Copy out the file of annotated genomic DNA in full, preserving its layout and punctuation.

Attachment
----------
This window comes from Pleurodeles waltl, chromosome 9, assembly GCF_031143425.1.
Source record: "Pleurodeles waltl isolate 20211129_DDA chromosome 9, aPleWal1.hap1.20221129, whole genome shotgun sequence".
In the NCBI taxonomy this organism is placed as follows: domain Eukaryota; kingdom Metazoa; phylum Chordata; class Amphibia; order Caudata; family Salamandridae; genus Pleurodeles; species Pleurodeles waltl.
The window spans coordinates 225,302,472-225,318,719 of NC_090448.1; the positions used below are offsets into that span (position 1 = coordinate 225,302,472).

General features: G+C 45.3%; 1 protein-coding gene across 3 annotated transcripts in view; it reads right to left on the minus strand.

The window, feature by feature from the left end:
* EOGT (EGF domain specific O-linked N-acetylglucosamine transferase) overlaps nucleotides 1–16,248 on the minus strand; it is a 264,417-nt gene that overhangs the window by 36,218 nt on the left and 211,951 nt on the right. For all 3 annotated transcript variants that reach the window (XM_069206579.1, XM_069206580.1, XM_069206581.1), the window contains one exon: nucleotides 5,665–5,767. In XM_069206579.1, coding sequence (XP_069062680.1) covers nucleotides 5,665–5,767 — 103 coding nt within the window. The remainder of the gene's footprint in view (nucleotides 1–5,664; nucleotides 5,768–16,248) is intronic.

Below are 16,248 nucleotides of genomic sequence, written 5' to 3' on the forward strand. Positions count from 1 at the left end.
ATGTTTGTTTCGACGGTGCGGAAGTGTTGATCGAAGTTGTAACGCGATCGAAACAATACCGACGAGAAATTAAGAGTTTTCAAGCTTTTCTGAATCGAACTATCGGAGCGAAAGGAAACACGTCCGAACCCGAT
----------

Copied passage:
This window comes from Pleurodeles waltl, chromosome 9, assembly GCF_031143425.1.
Source record: "Pleurodeles waltl isolate 20211129_DDA chromosome 9, aPleWal1.hap1.20221129, whole genome shotgun sequence".
In the NCBI taxonomy this organism is placed as follows: domain Eukaryota; kingdom Metazoa; phylum Chordata; class Amphibia; order Caudata; family Salamandridae; genus Pleurodeles; species Pleurodeles waltl.
The window spans coordinates 225,302,472-225,318,719 of NC_090448.1; the positions used below are offsets into that span (position 1 = coordinate 225,302,472).

General features: G+C 45.3%; 1 protein-coding gene across 3 annotated transcripts in view; it reads right to left on the minus strand.

The window, feature by feature from the left end:
* EOGT (EGF domain specific O-linked N-acetylglucosamine transferase) overlaps nucleotides 1–16,248 on the minus strand; it is a 264,417-nt gene that overhangs the window by 36,218 nt on the left and 211,951 nt on the right. For all 3 annotated transcript variants that reach the window (XM_069206579.1, XM_069206580.1, XM_069206581.1), the window contains one exon: nucleotides 5,665–5,767. In XM_069206579.1, coding sequence (XP_069062680.1) covers nucleotides 5,665–5,767 — 103 coding nt within the window. The remainder of the gene's footprint in view (nucleotides 1–5,664; nucleotides 5,768–16,248) is intronic.

Below are 16,248 nucleotides of genomic sequence, written 5' to 3' on the forward strand. Positions count from 1 at the left end.
ATGTTTGTTTCGACGGTGCGGAAGTGTTGATCGAAGTTGTAACGCGATCGAAACAATACCGACGAGAAATTAAGAGTTTTCAAGCTTTTCTGAATCGAACTATCGGAGCGAAAGGAAACACGTCCGAACCCGAT